Posts Tagged ‘Mass Notification’

by: Matthew Gentzel

Mass Notification by Gentzel

Having spent my first semester of college at the United States Air Force Academy, I have been exposed to a lot of mass notification during drills. In general, by using the same systems to communicate information for fire evacuations, as well as other events, organizations have the opportunity to save money, streamline reaction times, and to frequently check that their emergency systems work. On the other hand, they also face the risks of causing confusion if alarms are not paired with specific information and direction (e.g., at the Academy there were many different alarm sounds for different types of threats, but not everyone knew the difference between the tones). Despite these and other possible problems, integrated mass notification systems are likely to be very beneficial, especially when paired with voice notification.

Although technological developments and improvements have affected mass notification systems, much of their implementation has been primarily affected by historical incidents and trends:

“The motivation to expand NFPA 72 to include mass notification and emergency communications systems beyond just fire events was driven by a number of fatal events such as the Khobar Towers bombing in 1996 and the Virginia Tech massacre in 2007. The Department of Defense (DOD), through the United States Air Force, first petitioned NFPA to develop a standard on mass notification in 2003.” [1]

With increases in the trending frequency of mass shooting in the recent years [2], a corresponding increase in mass notification is likely to continue, and to be beneficial to life safety. In a recent 2014 NFPA workshop, a panelist from the Federal Bureau of Investigation (FBI) described the scope of active shooter incidents, and more specifically how they affect schools. In 14 out of 16 studied school shootings, the shooters were students, which indicates a need for mass notification systems that cannot be abused by insiders.

Similarly, a problem was discussed by the panel about the issue of having too much communication. Due to the presence of social media, there is a high likelihood that during an emergency there may be reduced phone service from the high use of personal mobile devices. To prevent this, mass notification to mobile devices should be able to instruct message recipients to only send vital messages so that first responders can communicate situation updates.

Among other data considered, there was discussion of the effectiveness of lockdowns. Lockdowns are security measures taken during emergencies to prevent people from leaving or entering an area, and often involve taking shelter in place. Mass notification provides a rapid means of implementing a lockdown policy throughout a building or area, and can harden potential targets against harm, giving emergency responders more time to react to such situations. Although the median police response time to an active shooter incident is approximately three minutes, having building occupants seek shelter before this amount of time is likely to make a significant difference. According to the FBI, “The five highest casualty events since 2000 happened despite police arriving on scene in about 3 minutes.” [2] Because most of the damage inflicted in an active shooter incident is often early on, reducing the reaction times of potential victims is likely to be one of the highest leverage areas for reducing deaths. Though pre-training methods such as the “Run, Hide, Fight” technique are likely to be most effective, mass notification may play a future role in preventing bystanders from unknowingly entering an area that they are likely to be harmed.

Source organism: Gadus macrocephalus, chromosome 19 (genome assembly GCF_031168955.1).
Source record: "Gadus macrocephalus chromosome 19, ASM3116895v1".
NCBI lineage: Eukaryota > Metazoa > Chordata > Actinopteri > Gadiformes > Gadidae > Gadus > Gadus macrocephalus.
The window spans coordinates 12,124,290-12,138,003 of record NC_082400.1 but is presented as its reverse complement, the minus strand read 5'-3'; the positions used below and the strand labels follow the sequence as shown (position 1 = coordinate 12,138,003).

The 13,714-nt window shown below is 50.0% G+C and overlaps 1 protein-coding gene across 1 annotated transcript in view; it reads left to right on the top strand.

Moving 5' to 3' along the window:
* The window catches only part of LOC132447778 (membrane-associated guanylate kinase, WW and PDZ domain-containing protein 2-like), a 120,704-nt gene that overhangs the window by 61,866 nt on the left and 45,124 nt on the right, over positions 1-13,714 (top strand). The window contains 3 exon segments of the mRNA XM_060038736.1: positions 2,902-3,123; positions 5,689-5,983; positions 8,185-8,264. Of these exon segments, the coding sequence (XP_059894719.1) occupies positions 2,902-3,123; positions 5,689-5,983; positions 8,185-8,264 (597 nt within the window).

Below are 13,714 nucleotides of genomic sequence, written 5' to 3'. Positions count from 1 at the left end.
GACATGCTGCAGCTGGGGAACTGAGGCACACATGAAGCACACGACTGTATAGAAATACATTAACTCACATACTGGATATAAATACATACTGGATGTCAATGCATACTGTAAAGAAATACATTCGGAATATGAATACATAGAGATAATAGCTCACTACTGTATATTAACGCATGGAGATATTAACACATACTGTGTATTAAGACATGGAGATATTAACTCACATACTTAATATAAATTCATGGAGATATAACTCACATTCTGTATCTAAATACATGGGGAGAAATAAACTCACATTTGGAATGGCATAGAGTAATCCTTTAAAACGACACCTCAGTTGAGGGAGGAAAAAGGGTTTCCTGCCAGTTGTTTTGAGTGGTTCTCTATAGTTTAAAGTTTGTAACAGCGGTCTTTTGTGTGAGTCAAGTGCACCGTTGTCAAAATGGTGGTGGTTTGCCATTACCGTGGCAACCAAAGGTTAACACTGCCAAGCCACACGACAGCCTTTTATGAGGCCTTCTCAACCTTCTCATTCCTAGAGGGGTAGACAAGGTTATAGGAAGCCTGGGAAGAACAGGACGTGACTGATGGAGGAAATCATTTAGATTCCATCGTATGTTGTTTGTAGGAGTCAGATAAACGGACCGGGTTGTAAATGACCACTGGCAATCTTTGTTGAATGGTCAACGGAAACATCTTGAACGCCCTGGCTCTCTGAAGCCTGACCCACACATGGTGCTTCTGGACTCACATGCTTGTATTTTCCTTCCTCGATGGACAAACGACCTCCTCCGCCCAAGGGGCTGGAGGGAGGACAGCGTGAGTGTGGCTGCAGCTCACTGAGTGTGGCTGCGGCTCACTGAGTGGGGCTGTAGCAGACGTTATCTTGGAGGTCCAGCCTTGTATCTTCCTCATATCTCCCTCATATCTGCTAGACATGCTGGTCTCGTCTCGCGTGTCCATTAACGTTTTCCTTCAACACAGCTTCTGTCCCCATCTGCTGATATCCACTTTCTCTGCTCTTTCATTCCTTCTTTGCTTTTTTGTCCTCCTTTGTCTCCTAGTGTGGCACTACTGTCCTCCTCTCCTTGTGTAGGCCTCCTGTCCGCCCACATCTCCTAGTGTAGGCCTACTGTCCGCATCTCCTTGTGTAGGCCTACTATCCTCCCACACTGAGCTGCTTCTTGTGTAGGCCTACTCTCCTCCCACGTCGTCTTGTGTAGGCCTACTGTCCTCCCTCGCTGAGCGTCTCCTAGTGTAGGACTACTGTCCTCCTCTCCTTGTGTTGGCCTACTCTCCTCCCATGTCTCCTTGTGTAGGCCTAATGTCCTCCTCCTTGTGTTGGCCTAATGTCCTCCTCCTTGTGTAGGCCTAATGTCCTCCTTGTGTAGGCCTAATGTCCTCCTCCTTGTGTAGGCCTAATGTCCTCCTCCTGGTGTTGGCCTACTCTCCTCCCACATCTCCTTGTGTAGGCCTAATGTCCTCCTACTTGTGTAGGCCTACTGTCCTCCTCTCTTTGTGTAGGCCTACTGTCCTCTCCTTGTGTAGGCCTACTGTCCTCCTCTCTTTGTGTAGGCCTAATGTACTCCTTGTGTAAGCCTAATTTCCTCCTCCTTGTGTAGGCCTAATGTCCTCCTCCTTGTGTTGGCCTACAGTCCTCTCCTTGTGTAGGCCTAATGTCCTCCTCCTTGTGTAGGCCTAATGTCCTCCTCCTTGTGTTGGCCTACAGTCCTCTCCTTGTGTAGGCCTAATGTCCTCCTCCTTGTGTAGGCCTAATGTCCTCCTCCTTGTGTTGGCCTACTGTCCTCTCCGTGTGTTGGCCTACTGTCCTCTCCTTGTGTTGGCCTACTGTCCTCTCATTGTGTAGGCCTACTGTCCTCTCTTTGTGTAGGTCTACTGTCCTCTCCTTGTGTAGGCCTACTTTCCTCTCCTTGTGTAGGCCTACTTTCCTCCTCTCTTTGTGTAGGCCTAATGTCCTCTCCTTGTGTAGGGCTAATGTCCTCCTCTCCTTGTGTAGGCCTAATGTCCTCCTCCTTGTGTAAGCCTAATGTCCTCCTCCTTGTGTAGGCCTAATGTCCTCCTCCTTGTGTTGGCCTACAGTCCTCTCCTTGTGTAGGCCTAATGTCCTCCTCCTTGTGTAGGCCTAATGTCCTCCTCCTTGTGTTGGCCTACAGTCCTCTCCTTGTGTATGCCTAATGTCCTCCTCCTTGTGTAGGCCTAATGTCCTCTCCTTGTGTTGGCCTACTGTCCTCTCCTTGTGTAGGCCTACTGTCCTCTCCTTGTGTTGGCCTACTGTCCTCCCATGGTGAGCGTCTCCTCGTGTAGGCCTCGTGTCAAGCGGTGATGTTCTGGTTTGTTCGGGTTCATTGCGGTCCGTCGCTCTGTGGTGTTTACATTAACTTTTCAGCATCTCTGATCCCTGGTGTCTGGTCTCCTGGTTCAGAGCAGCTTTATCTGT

Another type of potential problem for mass notification in the event of direct attack is that an attacker could deliberately send false information. Emergency responders have already dealt with the problem of false alarms and potential traps for years. The new complication of having mass notification is the potential for false information to be rapidly distributed to others. Systems should be designed so attackers cannot access voice notification systems, and so that fire alarms do not give access to secure areas during a lockdown.

Despite the benefits of emergency text alert tones in instances where there is a direct attack, there is the chance that this type of notification could be abused. Since part of the point of a lockdown in an active shooter incident is to make it harder for a gunman to find targets, loud emergency tones could assist such a person in differentiating between empty and occupied rooms. Ultimately, it is up to phone service providers to create the software so alerts can be sent with or without tones.

With over 160 mass shooting incidents recorded by the FBI, there is still a great deal of analysis left to tackle this specific type of problem. Security from an attack is very expensive, so good solutions to these sorts of problems will be dependent upon risk assessment as well as cost effectiveness. Based on the threats that are the most likely and the most harmful, reasonable measures can be taken to increase the resilience of mass notification systems and to streamline their integration with fire alarm systems.


  1. “How NFPA 72 Defines Mass Notification.” Facilitiesnet. N.p., n.d. Web. 07 Dec. 2014.<–14311>
  2. “Active Shooter Events from 2000 to 2012.” FBI. Web. 7 Dec. 2014. <>